In my time testing Project CARS 2, especially the most recent event prior to launch, online events more or less mirrored what you’d expect from a solid isiMotor league race – the netcode was fine, the menu layout gave a sense of familiarity, and it didn’t feel like a drastic change of pace after several seasons in Stock Car Extreme. So I think adopters of Project CARS 2, who are coming over from other sims, may be surprised to find that online events no longer feel foreign or confusing because the layout of the session screen is just so abstract – Slightly Mad Studios have paid close attention to what works in this environment, so there won’t be any stumbling around or learning curve to joining an online event.
The same could not be said about the first game.
And while we aren’t privy to the built-in league functionality at launch, the game does track your ELO rank, though it remains to be seen how this will play out. Currently, the online scene for the original Project CARS features a lot of chaotic six lap sprint races, and entering these will be suicide for your ranking in Project CARS 2 if that casual-oriented mentality continues, so those who actually care about their online rank should avoid public lobbies altogether. On the plus side, it’s nice to see Slightly Mad Studios bring back ELO from the days of Xbox Live on Microsoft’s first console, but I actually predict a drop in online activity as people become paranoid about their online skill rating and refuse to race unless it’s in a structured league with proven clean drivers. The ability to lock people out of a lobby who are under a certain skill rating will also play a role in this as well.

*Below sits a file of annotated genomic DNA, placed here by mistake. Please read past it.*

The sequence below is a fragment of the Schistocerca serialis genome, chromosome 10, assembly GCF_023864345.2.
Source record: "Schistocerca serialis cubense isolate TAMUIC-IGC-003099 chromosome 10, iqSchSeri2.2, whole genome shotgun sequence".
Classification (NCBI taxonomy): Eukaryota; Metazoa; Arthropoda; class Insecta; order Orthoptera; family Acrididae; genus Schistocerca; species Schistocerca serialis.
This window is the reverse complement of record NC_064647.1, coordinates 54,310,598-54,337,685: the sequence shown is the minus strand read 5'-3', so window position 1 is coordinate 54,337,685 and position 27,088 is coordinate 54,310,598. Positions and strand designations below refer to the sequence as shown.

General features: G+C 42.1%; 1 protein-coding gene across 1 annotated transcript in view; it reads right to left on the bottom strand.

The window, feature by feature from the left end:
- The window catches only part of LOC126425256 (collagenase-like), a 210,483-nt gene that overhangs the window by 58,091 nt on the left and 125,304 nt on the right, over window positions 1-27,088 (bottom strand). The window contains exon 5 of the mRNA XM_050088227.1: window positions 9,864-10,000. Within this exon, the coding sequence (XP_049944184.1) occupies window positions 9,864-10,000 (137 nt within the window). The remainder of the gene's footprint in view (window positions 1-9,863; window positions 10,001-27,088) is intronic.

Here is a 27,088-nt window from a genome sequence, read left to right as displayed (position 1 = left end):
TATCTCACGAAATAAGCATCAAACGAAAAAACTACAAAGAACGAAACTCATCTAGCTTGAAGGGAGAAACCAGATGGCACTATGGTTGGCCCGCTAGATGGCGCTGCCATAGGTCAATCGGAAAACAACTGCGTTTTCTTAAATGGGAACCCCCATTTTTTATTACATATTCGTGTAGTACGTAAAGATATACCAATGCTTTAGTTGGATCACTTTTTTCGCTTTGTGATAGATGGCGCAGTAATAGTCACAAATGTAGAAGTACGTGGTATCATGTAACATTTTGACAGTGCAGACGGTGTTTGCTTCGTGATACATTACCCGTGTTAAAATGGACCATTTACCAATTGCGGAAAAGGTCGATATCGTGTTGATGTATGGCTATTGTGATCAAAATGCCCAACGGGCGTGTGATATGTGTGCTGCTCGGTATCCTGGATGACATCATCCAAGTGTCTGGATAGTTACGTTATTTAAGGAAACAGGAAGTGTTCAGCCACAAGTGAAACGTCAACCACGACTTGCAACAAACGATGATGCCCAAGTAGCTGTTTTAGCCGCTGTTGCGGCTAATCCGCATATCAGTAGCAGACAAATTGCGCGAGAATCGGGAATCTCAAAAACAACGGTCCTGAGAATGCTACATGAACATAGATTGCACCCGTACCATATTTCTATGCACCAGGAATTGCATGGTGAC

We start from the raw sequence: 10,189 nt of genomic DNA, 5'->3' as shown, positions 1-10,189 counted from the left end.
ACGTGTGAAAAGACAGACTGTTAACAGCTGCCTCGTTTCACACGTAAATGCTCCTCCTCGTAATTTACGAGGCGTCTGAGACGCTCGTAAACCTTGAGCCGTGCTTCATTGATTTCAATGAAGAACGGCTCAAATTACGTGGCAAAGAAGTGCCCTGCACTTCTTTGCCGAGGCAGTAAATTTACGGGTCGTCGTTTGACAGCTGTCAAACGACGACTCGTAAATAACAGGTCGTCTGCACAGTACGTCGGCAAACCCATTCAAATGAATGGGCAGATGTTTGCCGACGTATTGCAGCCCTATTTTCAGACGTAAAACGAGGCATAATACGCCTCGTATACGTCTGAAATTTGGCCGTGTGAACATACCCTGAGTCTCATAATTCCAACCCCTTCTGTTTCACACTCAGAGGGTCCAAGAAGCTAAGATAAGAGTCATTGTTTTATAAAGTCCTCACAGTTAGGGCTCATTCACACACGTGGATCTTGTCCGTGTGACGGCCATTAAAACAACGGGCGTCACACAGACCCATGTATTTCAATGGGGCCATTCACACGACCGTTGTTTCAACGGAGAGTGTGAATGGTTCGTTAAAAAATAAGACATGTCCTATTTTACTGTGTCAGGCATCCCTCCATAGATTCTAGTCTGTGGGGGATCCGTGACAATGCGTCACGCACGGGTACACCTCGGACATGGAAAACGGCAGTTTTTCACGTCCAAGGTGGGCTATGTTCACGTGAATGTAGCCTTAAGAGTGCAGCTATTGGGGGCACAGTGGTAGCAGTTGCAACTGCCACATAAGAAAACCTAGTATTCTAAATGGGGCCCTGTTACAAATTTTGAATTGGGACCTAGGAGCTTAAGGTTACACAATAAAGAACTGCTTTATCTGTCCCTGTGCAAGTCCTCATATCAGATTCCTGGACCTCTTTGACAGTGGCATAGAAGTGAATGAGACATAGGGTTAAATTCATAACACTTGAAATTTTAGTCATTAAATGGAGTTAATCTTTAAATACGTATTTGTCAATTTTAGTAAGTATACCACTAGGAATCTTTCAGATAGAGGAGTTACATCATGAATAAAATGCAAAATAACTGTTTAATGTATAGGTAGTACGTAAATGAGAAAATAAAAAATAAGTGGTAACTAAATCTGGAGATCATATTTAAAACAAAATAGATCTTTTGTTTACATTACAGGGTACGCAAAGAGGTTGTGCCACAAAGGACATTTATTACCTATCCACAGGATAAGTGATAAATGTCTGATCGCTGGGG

A lot of people aren’t fans of rallycross for several reasons, but the inclusion of many RedBull Global Rallycross vehicles and locations – as well as some historic content for good measure – have actually shown off that Slightly Mad Studios can create objectively fantastic loose surface physics. The rallycross vehicles are honestly some of the best race cars in the game, exhibiting more convincing dynamics than what you can find in DiRT 4, but from a content standpoint it just feels like they’re a bit out of place in what is a primarily tarmac-based racing simulator, and maybe it’s time for Slightly Mad to extend into off-road racing as well to give these cars the spotlight.
On a positive note, every car in the game can be equipped with either dirt or ice tires to try and extend some extra life out of the off-road tracks, and experimenting with the right cars can lead to some awesome combinations. Slap dirt tires on Mark Donohue’s Trans-Am Camaro from the late 60’s, and you’ve essentially got a Duke’s of Hazzard simulator. It’s great fun, and I’m thankful that Slightly Mad Studios did not pull a Codemasters by restricting what content you can drive and where – as was the case in ToCA Race Driver 3.
And as you’ve probably learned about via the promotional material, Slightly Mad Studios have not just gone out and created their own dynamic track technology, they’ve also replicated a full twelve-month weather cycle. And while it works, for the most part, I can’t help but think this would have been put to better use in a different game. As cool as it is to drive the Nordschleife in the snow as a throwback to Project Gotham Racing 4, or host a one-off winter championship with the rallycross cars on purpose built circuits, I’m unsure about the staying power this may have on the userbase. I feel it would be great to implement in an off-road game, but I’m just not sure why there’s a need to drive Monaco or Daytona in the snow. Yes, it extends the life of the rallycross cars and sort of justifies their placement in the game, but save for that one class and the meme-worthy YouTube videos it will generate, when are people honestly going to use this feature on a regular basis?